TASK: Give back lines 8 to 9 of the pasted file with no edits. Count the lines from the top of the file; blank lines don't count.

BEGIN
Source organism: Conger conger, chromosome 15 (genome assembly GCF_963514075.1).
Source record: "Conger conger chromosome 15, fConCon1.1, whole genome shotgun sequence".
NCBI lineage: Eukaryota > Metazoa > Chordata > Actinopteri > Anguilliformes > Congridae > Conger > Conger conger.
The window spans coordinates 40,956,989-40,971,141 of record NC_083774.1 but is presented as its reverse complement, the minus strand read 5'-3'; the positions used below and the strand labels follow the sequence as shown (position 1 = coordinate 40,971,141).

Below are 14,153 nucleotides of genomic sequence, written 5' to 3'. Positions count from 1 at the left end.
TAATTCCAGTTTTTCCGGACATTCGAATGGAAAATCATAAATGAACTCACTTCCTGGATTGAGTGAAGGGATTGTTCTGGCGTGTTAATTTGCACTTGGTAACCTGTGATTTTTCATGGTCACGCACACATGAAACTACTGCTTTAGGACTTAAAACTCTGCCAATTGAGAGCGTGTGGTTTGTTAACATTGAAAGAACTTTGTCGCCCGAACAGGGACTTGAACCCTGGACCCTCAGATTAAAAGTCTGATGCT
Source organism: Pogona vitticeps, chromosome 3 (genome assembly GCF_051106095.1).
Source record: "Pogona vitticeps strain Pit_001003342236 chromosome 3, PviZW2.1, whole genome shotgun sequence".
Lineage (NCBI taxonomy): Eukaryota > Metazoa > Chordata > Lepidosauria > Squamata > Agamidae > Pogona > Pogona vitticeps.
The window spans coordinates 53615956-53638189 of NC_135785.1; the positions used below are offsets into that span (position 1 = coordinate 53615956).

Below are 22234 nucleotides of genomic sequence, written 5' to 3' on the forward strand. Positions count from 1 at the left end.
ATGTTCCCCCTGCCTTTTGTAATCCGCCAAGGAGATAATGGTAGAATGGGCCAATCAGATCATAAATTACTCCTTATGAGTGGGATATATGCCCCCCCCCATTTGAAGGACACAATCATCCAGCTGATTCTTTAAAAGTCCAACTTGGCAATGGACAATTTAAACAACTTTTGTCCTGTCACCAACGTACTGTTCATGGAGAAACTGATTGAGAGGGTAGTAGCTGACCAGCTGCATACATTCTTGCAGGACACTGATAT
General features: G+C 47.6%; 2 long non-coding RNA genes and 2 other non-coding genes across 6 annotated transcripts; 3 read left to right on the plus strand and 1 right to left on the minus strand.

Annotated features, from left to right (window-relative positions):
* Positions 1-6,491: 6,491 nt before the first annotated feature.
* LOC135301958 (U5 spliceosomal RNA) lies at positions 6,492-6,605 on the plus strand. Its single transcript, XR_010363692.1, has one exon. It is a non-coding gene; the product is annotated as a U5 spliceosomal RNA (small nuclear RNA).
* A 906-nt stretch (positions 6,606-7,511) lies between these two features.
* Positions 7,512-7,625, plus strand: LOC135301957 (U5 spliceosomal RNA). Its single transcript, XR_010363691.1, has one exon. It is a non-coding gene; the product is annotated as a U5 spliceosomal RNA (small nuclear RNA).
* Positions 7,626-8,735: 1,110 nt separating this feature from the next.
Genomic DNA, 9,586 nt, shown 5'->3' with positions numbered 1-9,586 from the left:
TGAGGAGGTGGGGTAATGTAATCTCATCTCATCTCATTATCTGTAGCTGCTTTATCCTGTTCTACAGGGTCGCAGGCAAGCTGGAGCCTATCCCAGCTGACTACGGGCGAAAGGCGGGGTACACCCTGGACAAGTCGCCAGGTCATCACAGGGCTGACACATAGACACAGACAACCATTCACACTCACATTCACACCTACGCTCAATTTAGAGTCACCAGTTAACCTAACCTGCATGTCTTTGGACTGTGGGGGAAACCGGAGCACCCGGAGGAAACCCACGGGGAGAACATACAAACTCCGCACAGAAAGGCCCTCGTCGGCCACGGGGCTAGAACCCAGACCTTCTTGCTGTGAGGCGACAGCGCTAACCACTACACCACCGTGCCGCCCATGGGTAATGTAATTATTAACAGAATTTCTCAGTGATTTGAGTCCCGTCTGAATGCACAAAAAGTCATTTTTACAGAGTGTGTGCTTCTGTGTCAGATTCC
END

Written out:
Source record: "Pogona vitticeps strain Pit_001003342236 chromosome 3, PviZW2.1, whole genome shotgun sequence".
Lineage (NCBI taxonomy): Eukaryota > Metazoa > Chordata > Lepidosauria > Squamata > Agamidae > Pogona > Pogona vitticeps.